Prevalence of Intimate Partner Violence

Prevalence of Intimate Partner Violence

To illustrate the prevalence of Intimate Partner Violence (IPV), a number of studies conducted in different parts of the world have been reviewed. Prevalence is estimated as the proportion of women who reported abuse in a given study population. First, study which properly indicated the prevalence of spousal abuse in America was a national survey conducted in 1975. After analyzing the findings of study, authors concluded that "marriage license is a hitting license". Rates of wife abuse found to be much higher than husband abuse. (Straus, 1977; Straus, 1978) In 1985, the survey was repeated by collecting data through telephone. No significant differences were observed when the findings were compared with previous results

The same data was re-analyzed to estimate the presence of physical violence in intact couples only. The one year incidence of physical aggression was indicated in 16% of all married couples and 28% reported presence of physical violence at some point in their marital lives. (Straus, Gelles & Steinmetz 1980; Straus & Gelles, 1990) Schwartz (1987) reanalyzed the National Crime Survey (NCS) data from 1973-1980 with addition of 1980-1982 data and found that 96% of women were assaulted by their husbands. Stark and Flitcraft (1988) suggested that battering is the single most common source of serious injury to women, being responsible for more injuries than road accidents, muggings and rape combined

Recent studies also confirm that violence by intimate partner is the greatest single cause of injury to women in the U.S., more than by accidents, rapes and muggings combined. A United Nations (UN) (2000) study showed that in U.S. a woman is battered by her husband or cohabiting partner in every 15 seconds

In the year 2001, more than half a million American women reported some degree of abuse by intimate partners although it was not associated with any fatal consequences. (Bureau of Justice Statistics, 2003) UN Special Rapporteur on violence against women (2003) reported that 85% of the domestic violence victims are women. Intimate Partner Violence was also estimated in different ethnic groups and it was indicated that Black women had 22 % greater chance of facing family violence which was increased up to 35% when compared with white women

According to US Department of Justice (2000) more than 30% of murdered women were killed by their partners. (US Department of Justice, 2000) The Behavioral Risk Factor Surveillance System (BRFSS) tracks health conditions and risk behaviors of people in the United States through an ongoing telephonic survey

In 2005 and 2006, the Virginia BRFSS survey included questions on Intimate Partner Violence (IPV). Analysis of responses revealed that the lifetime prevalence of (threatened, attempted, or actual physical or sexual violence) by intimate partners was 17.4%. 15% of adults reported being actually hit, slapped, pushed, or kicked by an intimate partner. Coercive sex was reported by 5.5% of adults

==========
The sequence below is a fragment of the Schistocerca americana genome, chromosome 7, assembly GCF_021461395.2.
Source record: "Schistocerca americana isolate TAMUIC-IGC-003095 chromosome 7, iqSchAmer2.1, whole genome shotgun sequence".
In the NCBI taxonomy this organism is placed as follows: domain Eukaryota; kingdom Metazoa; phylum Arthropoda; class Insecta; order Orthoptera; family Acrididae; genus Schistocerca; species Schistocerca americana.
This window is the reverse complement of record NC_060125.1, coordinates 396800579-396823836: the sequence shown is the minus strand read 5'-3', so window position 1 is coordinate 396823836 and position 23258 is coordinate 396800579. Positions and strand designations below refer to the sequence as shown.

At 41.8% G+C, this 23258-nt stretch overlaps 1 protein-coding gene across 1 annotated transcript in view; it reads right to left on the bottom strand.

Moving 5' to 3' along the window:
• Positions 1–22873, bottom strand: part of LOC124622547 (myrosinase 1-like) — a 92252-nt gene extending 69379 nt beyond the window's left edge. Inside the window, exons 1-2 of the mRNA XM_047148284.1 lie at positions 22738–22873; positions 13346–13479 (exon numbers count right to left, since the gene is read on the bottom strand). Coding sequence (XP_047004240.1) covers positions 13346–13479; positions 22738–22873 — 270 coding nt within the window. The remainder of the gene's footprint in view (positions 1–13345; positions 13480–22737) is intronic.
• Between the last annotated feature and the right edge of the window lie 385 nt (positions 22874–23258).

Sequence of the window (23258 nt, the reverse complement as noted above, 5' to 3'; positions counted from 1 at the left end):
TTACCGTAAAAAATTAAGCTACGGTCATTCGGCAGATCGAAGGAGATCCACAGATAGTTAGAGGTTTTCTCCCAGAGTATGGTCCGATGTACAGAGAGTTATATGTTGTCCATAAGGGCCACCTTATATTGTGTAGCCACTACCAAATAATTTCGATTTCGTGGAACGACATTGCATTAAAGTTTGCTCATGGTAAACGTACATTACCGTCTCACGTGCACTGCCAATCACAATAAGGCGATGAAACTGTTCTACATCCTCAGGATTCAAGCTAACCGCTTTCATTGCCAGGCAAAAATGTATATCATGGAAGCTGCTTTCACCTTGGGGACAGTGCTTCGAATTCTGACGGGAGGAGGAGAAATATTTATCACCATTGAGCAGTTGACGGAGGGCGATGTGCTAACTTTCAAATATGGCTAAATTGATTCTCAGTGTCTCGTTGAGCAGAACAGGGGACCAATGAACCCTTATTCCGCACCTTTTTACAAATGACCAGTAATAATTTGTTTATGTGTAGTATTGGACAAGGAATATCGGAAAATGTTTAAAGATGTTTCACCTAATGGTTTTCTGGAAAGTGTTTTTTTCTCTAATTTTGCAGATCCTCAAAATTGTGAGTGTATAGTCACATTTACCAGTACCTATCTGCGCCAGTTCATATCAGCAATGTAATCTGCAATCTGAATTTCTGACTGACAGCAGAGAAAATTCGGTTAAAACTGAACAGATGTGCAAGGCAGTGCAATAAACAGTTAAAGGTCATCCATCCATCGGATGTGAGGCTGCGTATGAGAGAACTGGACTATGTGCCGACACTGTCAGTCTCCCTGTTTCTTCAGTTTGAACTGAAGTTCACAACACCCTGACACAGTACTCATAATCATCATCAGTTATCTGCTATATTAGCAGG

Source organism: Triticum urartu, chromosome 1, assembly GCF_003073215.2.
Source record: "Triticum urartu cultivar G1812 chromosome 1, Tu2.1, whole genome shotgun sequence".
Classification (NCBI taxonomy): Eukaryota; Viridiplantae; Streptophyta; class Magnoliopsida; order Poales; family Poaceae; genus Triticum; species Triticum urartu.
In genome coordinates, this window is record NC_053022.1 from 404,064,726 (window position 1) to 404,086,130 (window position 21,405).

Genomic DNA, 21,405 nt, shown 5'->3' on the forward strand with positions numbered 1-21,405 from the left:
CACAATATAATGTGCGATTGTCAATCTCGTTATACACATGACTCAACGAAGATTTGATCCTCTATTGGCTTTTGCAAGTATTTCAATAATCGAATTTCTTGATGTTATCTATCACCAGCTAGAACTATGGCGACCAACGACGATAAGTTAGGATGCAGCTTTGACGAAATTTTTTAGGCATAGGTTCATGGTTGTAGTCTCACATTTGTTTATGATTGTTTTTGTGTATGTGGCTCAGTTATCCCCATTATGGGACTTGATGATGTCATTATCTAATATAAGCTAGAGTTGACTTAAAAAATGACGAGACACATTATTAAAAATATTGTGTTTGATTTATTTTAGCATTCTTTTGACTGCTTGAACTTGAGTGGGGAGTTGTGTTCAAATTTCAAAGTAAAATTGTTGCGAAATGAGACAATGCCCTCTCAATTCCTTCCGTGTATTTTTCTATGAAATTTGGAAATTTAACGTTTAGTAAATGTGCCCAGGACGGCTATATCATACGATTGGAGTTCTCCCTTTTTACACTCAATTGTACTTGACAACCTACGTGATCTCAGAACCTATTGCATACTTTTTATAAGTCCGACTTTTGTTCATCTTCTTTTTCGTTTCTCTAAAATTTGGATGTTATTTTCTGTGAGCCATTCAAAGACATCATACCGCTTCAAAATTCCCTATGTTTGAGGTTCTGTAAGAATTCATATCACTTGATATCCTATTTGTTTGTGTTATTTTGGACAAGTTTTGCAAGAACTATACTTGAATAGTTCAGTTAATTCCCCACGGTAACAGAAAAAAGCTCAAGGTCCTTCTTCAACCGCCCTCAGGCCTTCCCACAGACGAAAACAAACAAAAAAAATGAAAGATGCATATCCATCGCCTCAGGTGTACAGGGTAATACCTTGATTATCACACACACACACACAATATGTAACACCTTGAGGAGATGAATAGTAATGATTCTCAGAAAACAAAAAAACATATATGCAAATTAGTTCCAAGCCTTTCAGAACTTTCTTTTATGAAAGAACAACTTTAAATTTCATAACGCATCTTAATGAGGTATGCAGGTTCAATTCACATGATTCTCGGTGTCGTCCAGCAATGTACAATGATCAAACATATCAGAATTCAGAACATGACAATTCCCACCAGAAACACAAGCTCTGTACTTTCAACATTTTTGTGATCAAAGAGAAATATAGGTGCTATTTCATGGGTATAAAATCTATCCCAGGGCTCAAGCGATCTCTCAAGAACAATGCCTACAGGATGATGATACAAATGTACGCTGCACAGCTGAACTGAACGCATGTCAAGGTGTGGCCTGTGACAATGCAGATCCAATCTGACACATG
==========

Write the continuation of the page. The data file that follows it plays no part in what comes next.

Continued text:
The overall lifetime prevalence of all types of abuse was higher among women (9.6%) almost eight times than men (1.2%). 8% of adults reported that their partners did commit physical or sexually abusive act against them in the last 12 months time. 40.6% of these adults reported (scratches, bruises, black eyes, vaginal or anal injury, or broken bones) as a result of the physical or sexual violence. (Division of Injury and Violence Prevention Virginia Department of Health, 2007)

In Canada, the data of General Society Survey (GSS) and Canadian Urban Victimization Survey (CUVS) were reviewed by Johson (1989) which showed that 80-90% of women were victims of Intimate Partner Violence (IPV). Smith (1990) demonstrated that physical, psychological and sexual violence committed against intimate partner particularly against wives are not considered as intolerable in Canada

The Russian non-governmental organizations statistics indicated that in Russia, 36,000 women face physical maltreatment by intimate partners in their daily lives.(World Organization against Torture, 2003)

Other studies have also shown that spousal violence is prevalent in many other countries such as Australia (Mugford & Mugford, 1989), Singapore (Choi & Edleson, 1996), and in Middle East countries. (Haj-Yahia, 1996, 1998). A Turkish study reported the incidence of domestic physical violence to be 41.4 %, emotional violence 25.9 %, sexual violence 8.6 %, and controlling behavior 77.6 %. Physical violence experienced at any time in their life was 50.9 %. (Mayda, Akkus & Düzce, 2004)

A study conducted in rural areas of central India demonstrated that most of the women face both physical and psychological abuse in their marital relation. Insulting and humiliating behaviors towards wives is a norm as reported by 38% of the women. 50 % reported physical violence

The most common acts include slapping on face, hitting with any hard object and kicking. 44% were reported they were kicked even during pregnancy. 12% were threatened by their husbands to be burned with fire. 30% of the physically battered women got severe injuries which required medical treatment. (Jain et al 2004)

The prevalence of intimate partner violence across different countries around the world can be estimated by recent reports issued by World Health Organization (WHO) and UNICEF. This data outline the severity and extent of the problem and its pattern across different societies and countries of the world. According to WHO (2003), worldwide 10% and 69% of women suffer physical abuse by their male intimate partners at some point in their relation. Up to 70% of female murder victims were killed by their male partners